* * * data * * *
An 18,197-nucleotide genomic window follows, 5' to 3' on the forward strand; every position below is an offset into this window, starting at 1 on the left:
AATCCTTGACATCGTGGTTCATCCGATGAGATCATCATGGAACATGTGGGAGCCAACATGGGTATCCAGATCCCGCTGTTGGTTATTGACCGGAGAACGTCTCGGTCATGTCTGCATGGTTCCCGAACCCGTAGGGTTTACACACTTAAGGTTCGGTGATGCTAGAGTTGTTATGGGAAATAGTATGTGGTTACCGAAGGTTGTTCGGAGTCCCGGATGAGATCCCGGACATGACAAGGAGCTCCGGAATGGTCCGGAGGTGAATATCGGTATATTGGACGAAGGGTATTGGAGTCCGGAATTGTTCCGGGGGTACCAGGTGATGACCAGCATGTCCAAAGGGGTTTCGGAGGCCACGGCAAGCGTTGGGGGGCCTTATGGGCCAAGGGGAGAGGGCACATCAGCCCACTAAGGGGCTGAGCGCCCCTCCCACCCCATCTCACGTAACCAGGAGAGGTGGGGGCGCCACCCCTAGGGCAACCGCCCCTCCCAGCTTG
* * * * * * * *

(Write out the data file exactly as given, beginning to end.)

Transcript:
An 18,197-nucleotide genomic window follows, 5' to 3' on the forward strand; every position below is an offset into this window, starting at 1 on the left:
AATCCTTGACATCGTGGTTCATCCGATGAGATCATCATGGAACATGTGGGAGCCAACATGGGTATCCAGATCCCGCTGTTGGTTATTGACCGGAGAACGTCTCGGTCATGTCTGCATGGTTCCCGAACCCGTAGGGTTTACACACTTAAGGTTCGGTGATGCTAGAGTTGTTATGGGAAATAGTATGTGGTTACCGAAGGTTGTTCGGAGTCCCGGATGAGATCCCGGACATGACAAGGAGCTCCGGAATGGTCCGGAGGTGAATATCGGTATATTGGACGAAGGGTATTGGAGTCCGGAATTGTTCCGGGGGTACCAGGTGATGACCAGCATGTCCAAAGGGGTTTCGGAGGCCACGGCAAGCGTTGGGGGGCCTTATGGGCCAAGGGGAGAGGGCACATCAGCCCACTAAGGGGCTGAGCGCCCCTCCCACCCCATCTCACGTAACCAGGAGAGGTGGGGGCGCCACCCCTAGGGCAACCGCCCCTCCCAGCTTG